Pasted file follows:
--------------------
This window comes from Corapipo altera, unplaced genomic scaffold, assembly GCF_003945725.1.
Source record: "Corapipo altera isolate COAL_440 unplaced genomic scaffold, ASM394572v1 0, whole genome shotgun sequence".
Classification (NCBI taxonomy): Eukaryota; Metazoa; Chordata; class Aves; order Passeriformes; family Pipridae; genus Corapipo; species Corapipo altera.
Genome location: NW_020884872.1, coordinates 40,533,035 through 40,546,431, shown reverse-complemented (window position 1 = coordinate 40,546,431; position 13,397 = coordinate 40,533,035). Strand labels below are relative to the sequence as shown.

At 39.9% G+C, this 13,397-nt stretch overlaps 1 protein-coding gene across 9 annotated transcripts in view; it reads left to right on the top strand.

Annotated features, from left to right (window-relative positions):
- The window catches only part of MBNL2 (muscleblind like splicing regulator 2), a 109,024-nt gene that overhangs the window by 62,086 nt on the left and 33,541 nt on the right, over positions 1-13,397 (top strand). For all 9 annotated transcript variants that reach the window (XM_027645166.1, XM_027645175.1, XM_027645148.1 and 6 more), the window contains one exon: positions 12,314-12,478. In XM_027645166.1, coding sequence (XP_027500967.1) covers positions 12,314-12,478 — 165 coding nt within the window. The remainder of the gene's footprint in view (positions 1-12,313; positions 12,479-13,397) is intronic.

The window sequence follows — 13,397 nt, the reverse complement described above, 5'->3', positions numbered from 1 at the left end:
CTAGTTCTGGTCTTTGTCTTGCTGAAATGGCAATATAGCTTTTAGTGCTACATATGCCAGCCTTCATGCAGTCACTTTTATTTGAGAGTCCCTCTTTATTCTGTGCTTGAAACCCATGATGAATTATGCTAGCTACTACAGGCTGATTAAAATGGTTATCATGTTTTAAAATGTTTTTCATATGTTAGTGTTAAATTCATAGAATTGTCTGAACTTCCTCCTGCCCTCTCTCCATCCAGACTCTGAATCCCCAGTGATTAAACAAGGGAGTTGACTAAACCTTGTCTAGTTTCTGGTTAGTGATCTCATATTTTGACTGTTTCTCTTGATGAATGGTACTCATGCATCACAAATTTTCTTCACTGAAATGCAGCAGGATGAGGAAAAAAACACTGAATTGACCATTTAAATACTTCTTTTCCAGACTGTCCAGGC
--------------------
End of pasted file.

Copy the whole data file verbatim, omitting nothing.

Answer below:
This window comes from Corapipo altera, unplaced genomic scaffold, assembly GCF_003945725.1.
Source record: "Corapipo altera isolate COAL_440 unplaced genomic scaffold, ASM394572v1 0, whole genome shotgun sequence".
Classification (NCBI taxonomy): Eukaryota; Metazoa; Chordata; class Aves; order Passeriformes; family Pipridae; genus Corapipo; species Corapipo altera.
Genome location: NW_020884872.1, coordinates 40,533,035 through 40,546,431, shown reverse-complemented (window position 1 = coordinate 40,546,431; position 13,397 = coordinate 40,533,035). Strand labels below are relative to the sequence as shown.

At 39.9% G+C, this 13,397-nt stretch overlaps 1 protein-coding gene across 9 annotated transcripts in view; it reads left to right on the top strand.

Annotated features, from left to right (window-relative positions):
- The window catches only part of MBNL2 (muscleblind like splicing regulator 2), a 109,024-nt gene that overhangs the window by 62,086 nt on the left and 33,541 nt on the right, over positions 1-13,397 (top strand). For all 9 annotated transcript variants that reach the window (XM_027645166.1, XM_027645175.1, XM_027645148.1 and 6 more), the window contains one exon: positions 12,314-12,478. In XM_027645166.1, coding sequence (XP_027500967.1) covers positions 12,314-12,478 — 165 coding nt within the window. The remainder of the gene's footprint in view (positions 1-12,313; positions 12,479-13,397) is intronic.

The window sequence follows — 13,397 nt, the reverse complement described above, 5'->3', positions numbered from 1 at the left end:
CTAGTTCTGGTCTTTGTCTTGCTGAAATGGCAATATAGCTTTTAGTGCTACATATGCCAGCCTTCATGCAGTCACTTTTATTTGAGAGTCCCTCTTTATTCTGTGCTTGAAACCCATGATGAATTATGCTAGCTACTACAGGCTGATTAAAATGGTTATCATGTTTTAAAATGTTTTTCATATGTTAGTGTTAAATTCATAGAATTGTCTGAACTTCCTCCTGCCCTCTCTCCATCCAGACTCTGAATCCCCAGTGATTAAACAAGGGAGTTGACTAAACCTTGTCTAGTTTCTGGTTAGTGATCTCATATTTTGACTGTTTCTCTTGATGAATGGTACTCATGCATCACAAATTTTCTTCACTGAAATGCAGCAGGATGAGGAAAAAAACACTGAATTGACCATTTAAATACTTCTTTTCCAGACTGTCCAGGC